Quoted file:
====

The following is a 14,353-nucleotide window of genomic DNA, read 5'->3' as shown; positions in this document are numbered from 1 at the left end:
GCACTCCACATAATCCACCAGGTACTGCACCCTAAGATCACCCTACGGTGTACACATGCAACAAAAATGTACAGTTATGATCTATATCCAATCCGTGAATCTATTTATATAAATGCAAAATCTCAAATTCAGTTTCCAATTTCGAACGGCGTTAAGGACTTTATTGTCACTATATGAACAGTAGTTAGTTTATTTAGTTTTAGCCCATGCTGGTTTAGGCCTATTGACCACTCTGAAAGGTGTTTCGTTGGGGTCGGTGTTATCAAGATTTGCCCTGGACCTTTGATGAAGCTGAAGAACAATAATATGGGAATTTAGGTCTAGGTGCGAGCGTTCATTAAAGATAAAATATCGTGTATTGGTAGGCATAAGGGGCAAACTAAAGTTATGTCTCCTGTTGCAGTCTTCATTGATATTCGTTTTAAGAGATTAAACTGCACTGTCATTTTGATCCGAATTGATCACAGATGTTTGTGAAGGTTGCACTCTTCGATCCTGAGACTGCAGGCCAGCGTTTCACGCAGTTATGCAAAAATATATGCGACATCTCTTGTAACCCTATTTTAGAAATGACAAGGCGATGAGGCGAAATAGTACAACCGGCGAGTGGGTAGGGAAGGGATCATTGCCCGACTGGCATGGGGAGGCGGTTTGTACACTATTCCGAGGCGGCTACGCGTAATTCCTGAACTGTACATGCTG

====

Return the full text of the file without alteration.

The following is a 14,353-nucleotide window of genomic DNA, read 5'->3' as shown; positions in this document are numbered from 1 at the left end:
GCACTCCACATAATCCACCAGGTACTGCACCCTAAGATCACCCTACGGTGTACACATGCAACAAAAATGTACAGTTATGATCTATATCCAATCCGTGAATCTATTTATATAAATGCAAAATCTCAAATTCAGTTTCCAATTTCGAACGGCGTTAAGGACTTTATTGTCACTATATGAACAGTAGTTAGTTTATTTAGTTTTAGCCCATGCTGGTTTAGGCCTATTGACCACTCTGAAAGGTGTTTCGTTGGGGTCGGTGTTATCAAGATTTGCCCTGGACCTTTGATGAAGCTGAAGAACAATAATATGGGAATTTAGGTCTAGGTGCGAGCGTTCATTAAAGATAAAATATCGTGTATTGGTAGGCATAAGGGGCAAACTAAAGTTATGTCTCCTGTTGCAGTCTTCATTGATATTCGTTTTAAGAGATTAAACTGCACTGTCATTTTGATCCGAATTGATCACAGATGTTTGTGAAGGTTGCACTCTTCGATCCTGAGACTGCAGGCCAGCGTTTCACGCAGTTATGCAAAAATATATGCGACATCTCTTGTAACCCTATTTTAGAAATGACAAGGCGATGAGGCGAAATAGTACAACCGGCGAGTGGGTAGGGAAGGGATCATTGCCCGACTGGCATGGGGAGGCGGTTTGTACACTATTCCGAGGCGGCTACGCGTAATTCCTGAACTGTACATGCTG